3 // I have been burned in the past. Several years ago, I was more free in terms of giving up this information. I remember one particular instance when a woman contacted me posing as a customer. She wanted to know what kind of card stock and printer I used. She told me that she wanted to know this information because she was interested in purchasing a large volume of my cards and she wanted to be sure that she liked the end product. I obliged, and she never purchased a single card. A week later, I noticed that she had opened her own greeting card shop on Etsy. In her shop, there were cards that had used some of my design concepts and my wording from my own cards. I could also tell from her listings that she was using the same card stock as me. She had lied to me in order to get the information she needed, and then she also used my work for her own profit. Even to this day, she continues to do so. While I know that not everyone that asks me these questions plans on stealing my own designs, this experience has left me very wary of giving out any information about my business.

4 // I know my products are top notch quality and that is part of what makes my business stand out. It's a competition thing. Providing information about an aspect of my business that makes it better than other products devalues that aspect of my business. Maybe this makes me sound arrogant, and I certainly don't mean for it to, but I know that my card stock is much better than the average card seller on Etsy. I've done the research. I hear it in the feedback I get from my customers-- they love the great quality of my cards. If everyone uses the same quality of materials, that aspect of my business will no longer set me apart from the others.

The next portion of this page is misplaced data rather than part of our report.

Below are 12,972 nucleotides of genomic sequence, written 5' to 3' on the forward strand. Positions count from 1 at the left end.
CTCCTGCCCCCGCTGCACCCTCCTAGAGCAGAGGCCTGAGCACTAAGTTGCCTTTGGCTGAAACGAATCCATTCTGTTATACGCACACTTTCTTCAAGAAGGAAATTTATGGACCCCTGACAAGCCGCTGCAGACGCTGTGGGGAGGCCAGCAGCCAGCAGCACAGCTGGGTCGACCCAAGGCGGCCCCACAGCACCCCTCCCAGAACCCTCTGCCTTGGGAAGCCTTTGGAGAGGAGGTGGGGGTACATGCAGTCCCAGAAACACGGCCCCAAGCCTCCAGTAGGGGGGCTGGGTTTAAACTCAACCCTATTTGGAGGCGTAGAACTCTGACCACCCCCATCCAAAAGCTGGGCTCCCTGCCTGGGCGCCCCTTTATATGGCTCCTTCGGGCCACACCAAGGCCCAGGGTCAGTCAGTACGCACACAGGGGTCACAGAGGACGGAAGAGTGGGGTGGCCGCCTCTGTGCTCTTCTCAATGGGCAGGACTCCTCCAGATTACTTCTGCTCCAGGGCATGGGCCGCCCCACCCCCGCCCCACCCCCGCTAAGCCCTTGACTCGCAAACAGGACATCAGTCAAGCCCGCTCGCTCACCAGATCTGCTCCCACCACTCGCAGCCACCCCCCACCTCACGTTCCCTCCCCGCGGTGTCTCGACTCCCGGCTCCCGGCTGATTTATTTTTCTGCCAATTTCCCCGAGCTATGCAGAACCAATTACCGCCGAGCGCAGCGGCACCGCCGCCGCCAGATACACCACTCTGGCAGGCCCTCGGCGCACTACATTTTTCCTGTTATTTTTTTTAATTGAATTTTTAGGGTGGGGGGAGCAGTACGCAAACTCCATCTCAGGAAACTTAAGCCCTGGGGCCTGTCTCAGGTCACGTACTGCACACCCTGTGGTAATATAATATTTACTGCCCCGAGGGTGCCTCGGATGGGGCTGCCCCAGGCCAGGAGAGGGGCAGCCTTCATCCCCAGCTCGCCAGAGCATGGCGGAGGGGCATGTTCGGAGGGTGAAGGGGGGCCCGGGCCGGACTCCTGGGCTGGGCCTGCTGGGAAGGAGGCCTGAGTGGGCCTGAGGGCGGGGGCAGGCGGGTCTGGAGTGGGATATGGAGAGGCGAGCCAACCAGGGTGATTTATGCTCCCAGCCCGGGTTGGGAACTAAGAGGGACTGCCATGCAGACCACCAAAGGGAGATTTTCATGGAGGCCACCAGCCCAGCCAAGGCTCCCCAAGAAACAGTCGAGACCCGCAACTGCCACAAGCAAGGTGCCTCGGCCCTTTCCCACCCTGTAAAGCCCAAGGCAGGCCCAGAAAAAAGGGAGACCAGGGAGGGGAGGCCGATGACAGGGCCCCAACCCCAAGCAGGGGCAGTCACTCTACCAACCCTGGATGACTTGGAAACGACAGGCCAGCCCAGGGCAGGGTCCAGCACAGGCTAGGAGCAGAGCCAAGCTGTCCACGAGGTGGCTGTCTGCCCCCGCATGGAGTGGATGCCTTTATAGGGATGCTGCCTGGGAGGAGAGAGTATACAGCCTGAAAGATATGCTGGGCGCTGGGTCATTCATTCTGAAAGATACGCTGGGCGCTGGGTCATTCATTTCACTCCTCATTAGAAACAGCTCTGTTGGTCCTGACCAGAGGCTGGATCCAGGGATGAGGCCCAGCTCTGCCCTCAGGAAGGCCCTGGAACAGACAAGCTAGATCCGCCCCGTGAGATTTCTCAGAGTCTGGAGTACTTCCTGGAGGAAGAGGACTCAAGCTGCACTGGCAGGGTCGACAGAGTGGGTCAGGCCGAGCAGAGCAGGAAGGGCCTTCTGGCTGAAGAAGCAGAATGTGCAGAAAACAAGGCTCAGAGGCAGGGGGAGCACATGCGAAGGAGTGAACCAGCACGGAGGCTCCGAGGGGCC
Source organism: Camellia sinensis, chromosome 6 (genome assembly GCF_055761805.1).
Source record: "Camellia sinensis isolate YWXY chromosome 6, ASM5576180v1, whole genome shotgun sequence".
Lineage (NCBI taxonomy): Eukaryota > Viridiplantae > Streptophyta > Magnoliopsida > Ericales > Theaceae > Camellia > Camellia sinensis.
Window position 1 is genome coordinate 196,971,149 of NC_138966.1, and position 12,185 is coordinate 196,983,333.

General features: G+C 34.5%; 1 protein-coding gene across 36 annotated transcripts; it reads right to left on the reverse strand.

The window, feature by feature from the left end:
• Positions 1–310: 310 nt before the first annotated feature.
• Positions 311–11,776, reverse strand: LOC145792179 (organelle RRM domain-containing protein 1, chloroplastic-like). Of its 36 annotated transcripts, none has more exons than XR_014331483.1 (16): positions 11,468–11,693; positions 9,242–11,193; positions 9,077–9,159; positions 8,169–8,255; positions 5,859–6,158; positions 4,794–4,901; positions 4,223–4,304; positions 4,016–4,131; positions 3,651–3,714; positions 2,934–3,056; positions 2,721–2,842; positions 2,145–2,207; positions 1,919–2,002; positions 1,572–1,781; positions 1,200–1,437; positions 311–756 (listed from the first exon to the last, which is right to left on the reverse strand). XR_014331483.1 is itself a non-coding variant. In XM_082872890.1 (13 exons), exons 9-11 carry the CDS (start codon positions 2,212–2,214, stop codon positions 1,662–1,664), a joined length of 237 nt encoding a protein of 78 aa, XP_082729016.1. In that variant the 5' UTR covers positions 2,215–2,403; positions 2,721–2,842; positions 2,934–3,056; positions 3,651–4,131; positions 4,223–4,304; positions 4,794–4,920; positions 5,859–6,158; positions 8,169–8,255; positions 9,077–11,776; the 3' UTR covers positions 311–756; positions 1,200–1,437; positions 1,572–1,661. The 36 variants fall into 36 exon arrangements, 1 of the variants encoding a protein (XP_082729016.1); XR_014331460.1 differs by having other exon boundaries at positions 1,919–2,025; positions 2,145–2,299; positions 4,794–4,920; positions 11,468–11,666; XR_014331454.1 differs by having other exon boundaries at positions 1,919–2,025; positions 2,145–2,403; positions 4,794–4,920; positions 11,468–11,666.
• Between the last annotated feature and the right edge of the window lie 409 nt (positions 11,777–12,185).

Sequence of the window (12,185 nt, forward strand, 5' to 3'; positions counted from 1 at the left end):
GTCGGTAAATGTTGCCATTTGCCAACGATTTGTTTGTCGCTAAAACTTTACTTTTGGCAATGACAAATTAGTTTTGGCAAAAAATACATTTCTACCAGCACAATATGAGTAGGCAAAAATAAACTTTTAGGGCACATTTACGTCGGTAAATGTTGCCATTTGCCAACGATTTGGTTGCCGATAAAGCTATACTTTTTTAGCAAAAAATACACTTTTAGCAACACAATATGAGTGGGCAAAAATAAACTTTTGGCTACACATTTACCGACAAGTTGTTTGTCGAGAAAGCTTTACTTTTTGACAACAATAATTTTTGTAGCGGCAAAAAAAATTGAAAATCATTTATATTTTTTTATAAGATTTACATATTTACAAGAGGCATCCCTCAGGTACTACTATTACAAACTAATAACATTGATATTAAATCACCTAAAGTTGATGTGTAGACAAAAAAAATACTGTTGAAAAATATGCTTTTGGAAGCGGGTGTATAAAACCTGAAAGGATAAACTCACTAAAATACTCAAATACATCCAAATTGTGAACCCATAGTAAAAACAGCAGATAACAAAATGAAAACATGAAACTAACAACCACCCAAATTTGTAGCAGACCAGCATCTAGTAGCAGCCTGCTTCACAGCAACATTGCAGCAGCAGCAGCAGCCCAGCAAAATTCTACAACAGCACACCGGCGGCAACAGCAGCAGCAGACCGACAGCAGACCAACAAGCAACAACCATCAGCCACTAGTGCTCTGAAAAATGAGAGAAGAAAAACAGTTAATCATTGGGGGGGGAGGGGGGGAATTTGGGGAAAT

5 // I don't know you. I have no problem sharing information with other stationers with whom I've built relationships. As mentioned at the beginning of this post, I do talk shop with several other card makers both in person here in Baltimore and online. The thing is that after you've been in business for a while, you find a group of people that understand what you're doing on a daily basis. You're able to connect and share based on that aspect. We've all been through the ringer of figuring out what works best for our businesses, and at some point there is a level of trust that develops much like any other relationship or friendship. If you ask about the nitty gritty details of my business and I don't even know you or have never talked to you before, I equate that to a stranger asking me personal questions about my life. It's just uncomfortable and really weird.

Ultimately, the points I've made could certainly apply to all entrepreneurs, both small and large scale. Think of it this way-- if you were to contact Coca-Cola and ask them what recipe they use for their beverages, they wouldn't tell you. Much is the same for any small business. As entrepreneurs, we have a right to decline without getting a rude response in return.

As a small business owner, have you encountered the same experiences as I have in regards to business details? Have you ever asked another business owner about proprietary information? What was their response? I'm curious to know what experiences others have dealt with on this topic.